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Research project (§ 26 & § 27)
Duration : 2021-06-01 - 2022-05-31

Strain and process improvement is one of the most labour-intensive and time-consuming phases of biotechnology process development. High-throughput screening is usually in miniaturized static cultures which compromises scalability, so that further intermediate screening steps are needed. Maturing of existing technology to deal with additional cell culture types (i.e. mammalian cells) and incorporate further analytical developments to support metabolite and product screening requirements are identified as the key steps to creating a technology of commercial value. In this project, we propose to mature an existing µ-screening platform with two major pillars addressing these steps. Firstly, extending the applicability of the module to fermentation technology based on Chinese Hamster Ovary (CHO) cultures. Secondly, to expand the analytical value of the platform using a combination of valve technology and mass spectrometry to develop a fully integrated platform suitable for application in biotechnology facilities.
Research project (§ 26 & § 27)
Duration : 2020-11-01 - 2023-02-28

The combination of ion mobility-mass spectrometry (IM-MS) with separation techniques such as liquid chromatography (LC) is now emerging as a powerful platform for addressing the identity confirmation of unknown organic compounds within complex samples. Electrospray ionization (ESI) and atmospheric pressure chemical ionization (APCI) are two widespread ion sources for IM-MS, in which the mechanism of ionization is based on protonation/deprotonation of the analyte or cation/anion attachment. Studying these phenomena theoretically alongside experimental confirmation on a commercially available instrument is recognized as a key aspect of addressing the broad analysis of unknown compounds via untargeted workflows, where several 1000 molecular features are typically resolved within a single LC-IM-MS analysis. In an IM-MS platform equipped with APCI or ESI ion sources, the formation of the product ions and consequently the sensitivity of IM-MS to a given analyte, M, depends on the nature of M, the source conditions applied, and solvents during ionization processes. As such, establishing an improved knowledge about the ion/molecule reactions occurring in the ionization region of an IM-MS, potential conformations of ionic species, the nature of the ion/molecule interactions, and the parameters influencing these interactions enables analytical chemists to modify the existing analytical techniques to improve their detection limits and sensitivities, provide better characterization of unknown molecules, and/or to avoid some interferences that reduce the analytical performance.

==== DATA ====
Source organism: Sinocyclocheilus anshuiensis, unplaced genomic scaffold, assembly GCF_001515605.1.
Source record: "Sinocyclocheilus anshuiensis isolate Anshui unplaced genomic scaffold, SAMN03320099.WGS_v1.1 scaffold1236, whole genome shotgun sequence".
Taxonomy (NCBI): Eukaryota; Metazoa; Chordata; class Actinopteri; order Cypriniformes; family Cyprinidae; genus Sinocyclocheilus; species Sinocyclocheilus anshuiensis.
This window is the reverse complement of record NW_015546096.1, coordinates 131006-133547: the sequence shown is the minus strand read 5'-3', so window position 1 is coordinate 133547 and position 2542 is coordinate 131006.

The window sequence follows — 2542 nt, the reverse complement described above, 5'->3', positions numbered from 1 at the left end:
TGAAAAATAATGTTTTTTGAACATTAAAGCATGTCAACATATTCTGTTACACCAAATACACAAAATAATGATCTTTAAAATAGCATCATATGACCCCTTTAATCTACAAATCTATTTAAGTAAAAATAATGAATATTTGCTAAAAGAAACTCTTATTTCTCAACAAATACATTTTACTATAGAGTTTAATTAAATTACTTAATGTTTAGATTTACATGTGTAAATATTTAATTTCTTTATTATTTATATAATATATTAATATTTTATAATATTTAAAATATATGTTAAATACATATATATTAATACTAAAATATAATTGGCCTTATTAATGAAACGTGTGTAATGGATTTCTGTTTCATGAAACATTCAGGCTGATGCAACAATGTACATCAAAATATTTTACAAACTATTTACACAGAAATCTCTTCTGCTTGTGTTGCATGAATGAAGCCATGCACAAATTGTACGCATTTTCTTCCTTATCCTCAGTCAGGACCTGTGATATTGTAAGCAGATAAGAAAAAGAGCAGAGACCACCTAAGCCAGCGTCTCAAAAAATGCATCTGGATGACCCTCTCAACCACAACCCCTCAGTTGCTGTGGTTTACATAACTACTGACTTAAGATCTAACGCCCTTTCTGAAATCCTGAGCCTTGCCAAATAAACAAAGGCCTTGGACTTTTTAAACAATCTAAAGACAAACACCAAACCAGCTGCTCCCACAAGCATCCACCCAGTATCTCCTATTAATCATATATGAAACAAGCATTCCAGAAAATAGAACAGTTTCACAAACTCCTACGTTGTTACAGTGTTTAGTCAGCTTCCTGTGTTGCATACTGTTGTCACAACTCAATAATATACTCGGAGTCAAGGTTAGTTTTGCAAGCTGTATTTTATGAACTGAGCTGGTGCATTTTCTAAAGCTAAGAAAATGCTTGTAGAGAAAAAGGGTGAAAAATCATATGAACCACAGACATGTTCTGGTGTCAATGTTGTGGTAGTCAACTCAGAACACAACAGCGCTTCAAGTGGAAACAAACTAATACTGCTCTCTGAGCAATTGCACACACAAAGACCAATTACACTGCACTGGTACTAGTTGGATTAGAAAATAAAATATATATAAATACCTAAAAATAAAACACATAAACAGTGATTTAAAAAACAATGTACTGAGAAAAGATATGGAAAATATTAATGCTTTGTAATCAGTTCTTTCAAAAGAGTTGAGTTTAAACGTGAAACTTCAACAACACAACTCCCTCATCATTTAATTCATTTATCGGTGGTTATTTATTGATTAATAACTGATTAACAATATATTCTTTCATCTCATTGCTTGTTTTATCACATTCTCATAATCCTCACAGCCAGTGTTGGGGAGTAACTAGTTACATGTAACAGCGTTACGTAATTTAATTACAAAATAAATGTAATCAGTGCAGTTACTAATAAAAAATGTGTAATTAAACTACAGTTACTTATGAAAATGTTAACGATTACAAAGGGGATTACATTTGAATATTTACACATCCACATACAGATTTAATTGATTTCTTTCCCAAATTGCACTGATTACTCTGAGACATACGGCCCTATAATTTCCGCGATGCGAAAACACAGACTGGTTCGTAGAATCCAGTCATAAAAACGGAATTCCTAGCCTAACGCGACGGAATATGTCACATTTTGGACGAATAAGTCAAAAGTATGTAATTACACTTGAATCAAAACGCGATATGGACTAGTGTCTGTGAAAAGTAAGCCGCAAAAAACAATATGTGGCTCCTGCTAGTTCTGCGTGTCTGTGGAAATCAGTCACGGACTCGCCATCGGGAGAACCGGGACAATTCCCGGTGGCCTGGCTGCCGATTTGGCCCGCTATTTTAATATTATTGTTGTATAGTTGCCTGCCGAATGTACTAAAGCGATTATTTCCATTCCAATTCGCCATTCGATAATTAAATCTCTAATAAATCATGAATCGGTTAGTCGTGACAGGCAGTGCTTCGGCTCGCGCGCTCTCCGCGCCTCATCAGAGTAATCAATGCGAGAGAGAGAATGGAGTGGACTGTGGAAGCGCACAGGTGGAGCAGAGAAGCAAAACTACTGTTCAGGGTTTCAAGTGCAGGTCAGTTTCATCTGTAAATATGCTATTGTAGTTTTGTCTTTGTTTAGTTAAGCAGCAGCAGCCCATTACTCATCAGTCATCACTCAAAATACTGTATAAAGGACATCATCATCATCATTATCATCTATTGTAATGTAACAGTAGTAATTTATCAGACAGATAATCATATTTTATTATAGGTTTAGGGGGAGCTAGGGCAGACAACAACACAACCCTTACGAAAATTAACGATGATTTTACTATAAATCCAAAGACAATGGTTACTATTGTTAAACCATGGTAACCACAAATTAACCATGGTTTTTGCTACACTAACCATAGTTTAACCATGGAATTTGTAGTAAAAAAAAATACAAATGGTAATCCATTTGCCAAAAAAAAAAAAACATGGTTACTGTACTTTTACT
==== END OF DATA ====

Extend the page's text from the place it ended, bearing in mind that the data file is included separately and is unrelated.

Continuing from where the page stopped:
Research project (§ 26 & § 27)
Duration : 2020-09-01 - 2023-08-31